One of the things that confused me early on was a bit of information I received from a trip to County Administration. They told me that according to their records, what I later came to know was the Nagle house had been built by Sarah W. Kulp, widow of Monroe H., in 1922. Besides the fact that the architectural style was entirely not from the 1920′s, it also didn’t make much sense for her to have built another house–especially considering that the early 20′s was the time she sold the Oaklawn mansion to an A.H. Kershner, local automobile dealer. Although I haven’t gone back to County Administration to find out exactly what really happened, I suspect that the clerk may actually have been reading a record of her purchasing the house from Millard F. Nagle. I don’t know that she ever did that, but I do think that Nagle did not spend much time at the house he built. He died in 1928 or so, and was buried in Pottsville, his hometown. Possibly he may have retired there in the later years as well.
Oaklawn was located on Lynn Street, near the entrance to the former Edgewood Park–which, as was the Edgewood suburb itself, was one of the many projects of the energetic and charismatic businessman, Monroe H. Kulp. The original address of the house, according to census and other records, was 1651 W. Arch Street. Why this was, isn’t known, as the house did not directly border on Arch Street, although the street does intersect with Woodlawn Avenue. Later, around 1918-1920, the address was changed to its final and more logical form, 1701 W. Lynn, possibly due to redevelopment of the area. At this time, until the aforesaid sale of the house in the early 1920′s, it was the home of the widow Kulp; her Scottish housemaid by the name of Janet, who was later replaced by Violet (Ritzman) Emerick; and the long-employed Jamaican chauffeur, Josiah A. Simpson.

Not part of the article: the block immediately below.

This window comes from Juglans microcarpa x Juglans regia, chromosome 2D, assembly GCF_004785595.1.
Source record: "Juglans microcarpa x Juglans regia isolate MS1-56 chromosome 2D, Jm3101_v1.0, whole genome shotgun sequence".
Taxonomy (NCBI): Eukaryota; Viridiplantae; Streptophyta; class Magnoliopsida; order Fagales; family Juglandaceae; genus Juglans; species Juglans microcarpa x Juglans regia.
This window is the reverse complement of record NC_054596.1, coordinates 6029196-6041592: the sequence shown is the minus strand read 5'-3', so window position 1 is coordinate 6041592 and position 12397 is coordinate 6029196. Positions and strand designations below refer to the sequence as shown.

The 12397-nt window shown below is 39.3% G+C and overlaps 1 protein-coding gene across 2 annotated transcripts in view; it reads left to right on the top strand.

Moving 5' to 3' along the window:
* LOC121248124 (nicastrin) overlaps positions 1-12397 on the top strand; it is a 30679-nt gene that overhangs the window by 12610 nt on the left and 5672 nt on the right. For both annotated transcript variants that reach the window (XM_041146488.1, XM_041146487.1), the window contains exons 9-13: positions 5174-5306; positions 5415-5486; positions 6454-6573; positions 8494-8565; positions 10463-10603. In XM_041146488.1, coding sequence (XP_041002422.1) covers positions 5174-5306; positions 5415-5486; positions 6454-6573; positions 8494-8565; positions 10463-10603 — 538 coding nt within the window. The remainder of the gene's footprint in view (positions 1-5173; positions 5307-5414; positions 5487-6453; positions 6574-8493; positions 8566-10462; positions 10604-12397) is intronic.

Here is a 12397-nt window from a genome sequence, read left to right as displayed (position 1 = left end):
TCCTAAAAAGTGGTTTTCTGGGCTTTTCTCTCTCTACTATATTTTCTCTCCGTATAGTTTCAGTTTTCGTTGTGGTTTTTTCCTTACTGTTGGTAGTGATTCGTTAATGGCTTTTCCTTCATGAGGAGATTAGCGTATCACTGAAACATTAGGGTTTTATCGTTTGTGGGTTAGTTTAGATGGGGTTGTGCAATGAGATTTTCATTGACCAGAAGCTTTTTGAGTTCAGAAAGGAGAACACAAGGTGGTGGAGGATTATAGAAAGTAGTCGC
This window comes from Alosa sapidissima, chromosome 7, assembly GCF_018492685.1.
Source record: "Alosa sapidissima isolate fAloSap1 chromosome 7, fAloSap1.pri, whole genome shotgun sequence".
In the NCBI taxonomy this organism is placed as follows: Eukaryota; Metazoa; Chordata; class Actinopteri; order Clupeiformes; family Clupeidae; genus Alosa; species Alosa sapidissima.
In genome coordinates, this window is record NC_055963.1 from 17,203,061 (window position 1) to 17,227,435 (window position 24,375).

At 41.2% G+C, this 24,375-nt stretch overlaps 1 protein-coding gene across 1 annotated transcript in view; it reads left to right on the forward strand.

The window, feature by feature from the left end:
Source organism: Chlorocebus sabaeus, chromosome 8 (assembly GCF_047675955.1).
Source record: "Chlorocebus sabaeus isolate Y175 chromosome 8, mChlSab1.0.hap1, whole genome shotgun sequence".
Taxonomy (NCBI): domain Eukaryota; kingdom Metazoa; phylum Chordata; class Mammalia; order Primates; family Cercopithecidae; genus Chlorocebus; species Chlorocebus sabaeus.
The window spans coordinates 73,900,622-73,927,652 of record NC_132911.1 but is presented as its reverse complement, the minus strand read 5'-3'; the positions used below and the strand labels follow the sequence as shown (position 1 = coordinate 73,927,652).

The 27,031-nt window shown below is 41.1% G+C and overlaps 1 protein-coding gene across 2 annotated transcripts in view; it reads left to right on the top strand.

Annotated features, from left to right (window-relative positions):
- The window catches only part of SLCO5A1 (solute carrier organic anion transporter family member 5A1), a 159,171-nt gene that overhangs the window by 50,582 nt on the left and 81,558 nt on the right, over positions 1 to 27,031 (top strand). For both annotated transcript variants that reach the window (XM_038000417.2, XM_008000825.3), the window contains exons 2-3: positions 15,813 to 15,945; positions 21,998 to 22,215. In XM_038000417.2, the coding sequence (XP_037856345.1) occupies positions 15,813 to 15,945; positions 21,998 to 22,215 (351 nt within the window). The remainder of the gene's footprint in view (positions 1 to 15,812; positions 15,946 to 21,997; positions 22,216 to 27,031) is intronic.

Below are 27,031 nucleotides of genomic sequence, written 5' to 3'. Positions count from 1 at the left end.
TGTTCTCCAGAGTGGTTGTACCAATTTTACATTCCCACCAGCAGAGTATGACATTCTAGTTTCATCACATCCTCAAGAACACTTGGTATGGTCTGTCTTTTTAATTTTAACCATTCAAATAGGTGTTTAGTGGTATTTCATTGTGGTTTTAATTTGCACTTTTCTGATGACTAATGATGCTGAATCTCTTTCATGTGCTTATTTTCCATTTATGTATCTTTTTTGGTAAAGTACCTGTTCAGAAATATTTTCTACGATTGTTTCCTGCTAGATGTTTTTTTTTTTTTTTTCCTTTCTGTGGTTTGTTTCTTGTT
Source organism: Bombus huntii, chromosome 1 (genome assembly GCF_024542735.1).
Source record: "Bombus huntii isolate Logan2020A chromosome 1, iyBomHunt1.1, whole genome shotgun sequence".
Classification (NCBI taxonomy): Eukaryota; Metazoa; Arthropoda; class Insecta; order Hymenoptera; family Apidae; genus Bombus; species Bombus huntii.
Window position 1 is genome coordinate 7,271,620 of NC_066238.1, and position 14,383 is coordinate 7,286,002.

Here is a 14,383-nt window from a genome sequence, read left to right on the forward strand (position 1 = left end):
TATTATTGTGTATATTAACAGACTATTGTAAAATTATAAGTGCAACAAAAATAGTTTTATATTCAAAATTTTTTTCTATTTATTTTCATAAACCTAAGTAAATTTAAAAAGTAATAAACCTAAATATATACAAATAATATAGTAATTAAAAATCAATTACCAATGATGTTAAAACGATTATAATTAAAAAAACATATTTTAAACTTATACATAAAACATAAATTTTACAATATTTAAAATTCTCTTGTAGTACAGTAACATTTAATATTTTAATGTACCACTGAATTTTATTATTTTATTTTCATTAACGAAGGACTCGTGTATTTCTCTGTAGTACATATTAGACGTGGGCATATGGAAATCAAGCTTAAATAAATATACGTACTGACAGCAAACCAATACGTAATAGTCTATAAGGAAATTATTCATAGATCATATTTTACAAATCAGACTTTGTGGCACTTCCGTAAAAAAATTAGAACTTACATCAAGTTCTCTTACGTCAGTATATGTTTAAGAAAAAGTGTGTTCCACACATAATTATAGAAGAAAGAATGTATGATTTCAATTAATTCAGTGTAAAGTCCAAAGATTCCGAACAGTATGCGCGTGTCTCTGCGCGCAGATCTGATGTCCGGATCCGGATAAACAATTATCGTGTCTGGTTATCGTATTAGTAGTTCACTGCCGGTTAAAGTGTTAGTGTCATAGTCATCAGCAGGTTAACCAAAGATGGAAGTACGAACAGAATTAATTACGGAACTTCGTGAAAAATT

Although the Nagle house has survived, the former Kulp residence was torn down in the early 1970′s. Barely recognizable are the remaining traces of the wall, which now surround a modern housing development.
Several other houses play an important role in my research. Perhaps one of the oldest was the family homestead on Dewart Street in Shamokin’s 1st Ward. Erected by Kulp’s father Darlington between about 1867 and 1870, this was the family home for decades until the turn of the century. Around the 1920′s, however, it became the site of the Elizabethan-style residence of John H. Glass, a U.S. marshall.
In fact, most of the homes connected with my research, with the exception of the Edgewood houses, were in or very near the 1st Ward. In the late nineteenth century, this was really the center of Shamokin society. Most of the more famous local families lived there at one time, and in those days the primary street of the ward, Sunbury Street, was lined with many imposing structures–residences, apartments, offices, and the occasional well-kept business place. Since I have often researched the genealogy of the Kulp family, I have discovered that not only were the major Shamokin families of the 1st Ward connected by locale, but in fact, most were even distantly related!